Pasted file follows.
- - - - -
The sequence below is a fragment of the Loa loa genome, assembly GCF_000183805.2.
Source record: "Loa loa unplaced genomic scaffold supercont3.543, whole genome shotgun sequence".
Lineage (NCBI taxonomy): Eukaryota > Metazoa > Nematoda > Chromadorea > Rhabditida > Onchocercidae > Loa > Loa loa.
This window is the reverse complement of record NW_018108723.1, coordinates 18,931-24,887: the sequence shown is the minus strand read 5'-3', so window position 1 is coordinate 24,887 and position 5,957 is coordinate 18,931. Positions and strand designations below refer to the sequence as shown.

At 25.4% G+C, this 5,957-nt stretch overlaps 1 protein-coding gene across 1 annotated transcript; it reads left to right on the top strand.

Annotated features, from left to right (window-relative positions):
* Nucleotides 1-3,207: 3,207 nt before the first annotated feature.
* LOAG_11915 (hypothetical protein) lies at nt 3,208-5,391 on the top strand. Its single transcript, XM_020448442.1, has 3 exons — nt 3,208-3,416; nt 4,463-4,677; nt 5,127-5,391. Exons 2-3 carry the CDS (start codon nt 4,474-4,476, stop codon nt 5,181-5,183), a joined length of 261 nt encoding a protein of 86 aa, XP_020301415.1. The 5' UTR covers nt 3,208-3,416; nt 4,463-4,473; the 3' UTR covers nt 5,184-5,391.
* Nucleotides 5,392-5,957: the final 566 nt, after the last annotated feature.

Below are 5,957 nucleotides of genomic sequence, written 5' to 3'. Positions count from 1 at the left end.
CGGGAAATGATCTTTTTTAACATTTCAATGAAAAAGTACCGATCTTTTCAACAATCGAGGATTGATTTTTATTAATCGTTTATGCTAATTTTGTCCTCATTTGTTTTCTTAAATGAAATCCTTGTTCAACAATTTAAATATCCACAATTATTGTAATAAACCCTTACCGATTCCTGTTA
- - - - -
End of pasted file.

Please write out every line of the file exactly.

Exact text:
The sequence below is a fragment of the Loa loa genome, assembly GCF_000183805.2.
Source record: "Loa loa unplaced genomic scaffold supercont3.543, whole genome shotgun sequence".
Lineage (NCBI taxonomy): Eukaryota > Metazoa > Nematoda > Chromadorea > Rhabditida > Onchocercidae > Loa > Loa loa.
This window is the reverse complement of record NW_018108723.1, coordinates 18,931-24,887: the sequence shown is the minus strand read 5'-3', so window position 1 is coordinate 24,887 and position 5,957 is coordinate 18,931. Positions and strand designations below refer to the sequence as shown.

At 25.4% G+C, this 5,957-nt stretch overlaps 1 protein-coding gene across 1 annotated transcript; it reads left to right on the top strand.

Annotated features, from left to right (window-relative positions):
* Nucleotides 1-3,207: 3,207 nt before the first annotated feature.
* LOAG_11915 (hypothetical protein) lies at nt 3,208-5,391 on the top strand. Its single transcript, XM_020448442.1, has 3 exons — nt 3,208-3,416; nt 4,463-4,677; nt 5,127-5,391. Exons 2-3 carry the CDS (start codon nt 4,474-4,476, stop codon nt 5,181-5,183), a joined length of 261 nt encoding a protein of 86 aa, XP_020301415.1. The 5' UTR covers nt 3,208-3,416; nt 4,463-4,473; the 3' UTR covers nt 5,184-5,391.
* Nucleotides 5,392-5,957: the final 566 nt, after the last annotated feature.

Below are 5,957 nucleotides of genomic sequence, written 5' to 3'. Positions count from 1 at the left end.
CGGGAAATGATCTTTTTTAACATTTCAATGAAAAAGTACCGATCTTTTCAACAATCGAGGATTGATTTTTATTAATCGTTTATGCTAATTTTGTCCTCATTTGTTTTCTTAAATGAAATCCTTGTTCAACAATTTAAATATCCACAATTATTGTAATAAACCCTTACCGATTCCTGTTA